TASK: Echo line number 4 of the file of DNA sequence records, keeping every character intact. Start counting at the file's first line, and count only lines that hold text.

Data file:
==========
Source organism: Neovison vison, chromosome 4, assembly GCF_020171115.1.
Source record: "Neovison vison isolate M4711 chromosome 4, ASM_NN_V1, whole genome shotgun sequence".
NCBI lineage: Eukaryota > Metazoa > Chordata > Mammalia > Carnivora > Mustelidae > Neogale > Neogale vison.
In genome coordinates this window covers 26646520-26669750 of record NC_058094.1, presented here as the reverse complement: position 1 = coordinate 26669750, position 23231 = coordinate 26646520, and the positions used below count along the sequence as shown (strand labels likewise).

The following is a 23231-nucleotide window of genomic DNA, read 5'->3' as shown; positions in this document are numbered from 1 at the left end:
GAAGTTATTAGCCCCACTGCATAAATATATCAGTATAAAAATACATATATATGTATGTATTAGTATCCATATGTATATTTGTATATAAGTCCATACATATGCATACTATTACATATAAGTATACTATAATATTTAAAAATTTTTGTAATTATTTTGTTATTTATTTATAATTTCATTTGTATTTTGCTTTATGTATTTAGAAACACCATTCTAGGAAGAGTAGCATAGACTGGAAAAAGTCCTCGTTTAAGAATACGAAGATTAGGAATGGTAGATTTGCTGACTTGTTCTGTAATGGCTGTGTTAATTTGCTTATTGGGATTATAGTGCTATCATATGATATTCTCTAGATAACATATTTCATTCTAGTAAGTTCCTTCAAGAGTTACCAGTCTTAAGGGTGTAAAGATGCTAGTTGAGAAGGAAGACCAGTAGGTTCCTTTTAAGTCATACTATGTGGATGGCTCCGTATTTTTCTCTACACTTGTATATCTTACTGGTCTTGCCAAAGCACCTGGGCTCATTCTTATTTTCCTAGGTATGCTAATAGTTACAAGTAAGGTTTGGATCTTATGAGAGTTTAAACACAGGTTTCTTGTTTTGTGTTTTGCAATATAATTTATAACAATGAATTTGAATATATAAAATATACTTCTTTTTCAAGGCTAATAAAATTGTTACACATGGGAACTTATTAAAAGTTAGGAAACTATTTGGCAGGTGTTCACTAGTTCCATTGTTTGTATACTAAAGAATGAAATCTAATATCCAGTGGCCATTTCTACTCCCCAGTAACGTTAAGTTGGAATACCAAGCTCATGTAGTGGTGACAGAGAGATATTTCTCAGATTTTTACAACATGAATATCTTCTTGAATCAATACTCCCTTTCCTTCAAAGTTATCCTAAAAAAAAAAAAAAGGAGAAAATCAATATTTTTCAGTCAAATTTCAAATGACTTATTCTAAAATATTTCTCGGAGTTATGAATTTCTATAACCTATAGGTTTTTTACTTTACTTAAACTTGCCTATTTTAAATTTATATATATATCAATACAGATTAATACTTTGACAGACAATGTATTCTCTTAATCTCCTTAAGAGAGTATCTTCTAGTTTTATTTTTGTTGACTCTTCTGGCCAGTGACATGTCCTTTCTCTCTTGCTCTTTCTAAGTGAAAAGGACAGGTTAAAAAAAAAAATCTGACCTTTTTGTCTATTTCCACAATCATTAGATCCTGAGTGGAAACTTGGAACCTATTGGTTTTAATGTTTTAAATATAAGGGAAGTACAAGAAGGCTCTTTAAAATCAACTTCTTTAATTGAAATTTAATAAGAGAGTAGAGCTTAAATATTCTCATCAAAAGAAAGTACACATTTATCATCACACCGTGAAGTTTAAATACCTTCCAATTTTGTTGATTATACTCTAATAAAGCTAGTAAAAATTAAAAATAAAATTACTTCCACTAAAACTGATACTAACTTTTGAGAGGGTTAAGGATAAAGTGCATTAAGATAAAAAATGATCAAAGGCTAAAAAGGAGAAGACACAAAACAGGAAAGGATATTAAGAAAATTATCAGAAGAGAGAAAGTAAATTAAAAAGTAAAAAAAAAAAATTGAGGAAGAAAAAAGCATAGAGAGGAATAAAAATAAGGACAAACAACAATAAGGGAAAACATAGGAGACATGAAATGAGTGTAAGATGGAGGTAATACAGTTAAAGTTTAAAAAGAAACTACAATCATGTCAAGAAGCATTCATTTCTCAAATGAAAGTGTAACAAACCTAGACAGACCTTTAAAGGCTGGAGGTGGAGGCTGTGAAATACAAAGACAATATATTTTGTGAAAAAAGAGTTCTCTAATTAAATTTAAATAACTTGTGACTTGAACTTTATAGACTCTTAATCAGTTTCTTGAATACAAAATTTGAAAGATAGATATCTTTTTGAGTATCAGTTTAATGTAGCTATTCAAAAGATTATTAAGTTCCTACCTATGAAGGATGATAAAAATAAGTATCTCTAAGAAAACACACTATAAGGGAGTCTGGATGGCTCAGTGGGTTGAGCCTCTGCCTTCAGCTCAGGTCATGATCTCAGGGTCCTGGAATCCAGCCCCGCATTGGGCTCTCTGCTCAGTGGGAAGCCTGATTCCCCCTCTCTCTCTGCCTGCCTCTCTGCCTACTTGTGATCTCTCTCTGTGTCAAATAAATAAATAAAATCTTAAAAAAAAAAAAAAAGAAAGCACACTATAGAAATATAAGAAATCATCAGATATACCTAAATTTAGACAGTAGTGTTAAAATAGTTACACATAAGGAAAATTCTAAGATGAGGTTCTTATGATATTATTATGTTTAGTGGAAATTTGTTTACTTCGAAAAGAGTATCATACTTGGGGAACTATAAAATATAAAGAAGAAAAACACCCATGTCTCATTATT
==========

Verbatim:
In genome coordinates this window covers 26646520-26669750 of record NC_058094.1, presented here as the reverse complement: position 1 = coordinate 26669750, position 23231 = coordinate 26646520, and the positions used below count along the sequence as shown (strand labels likewise).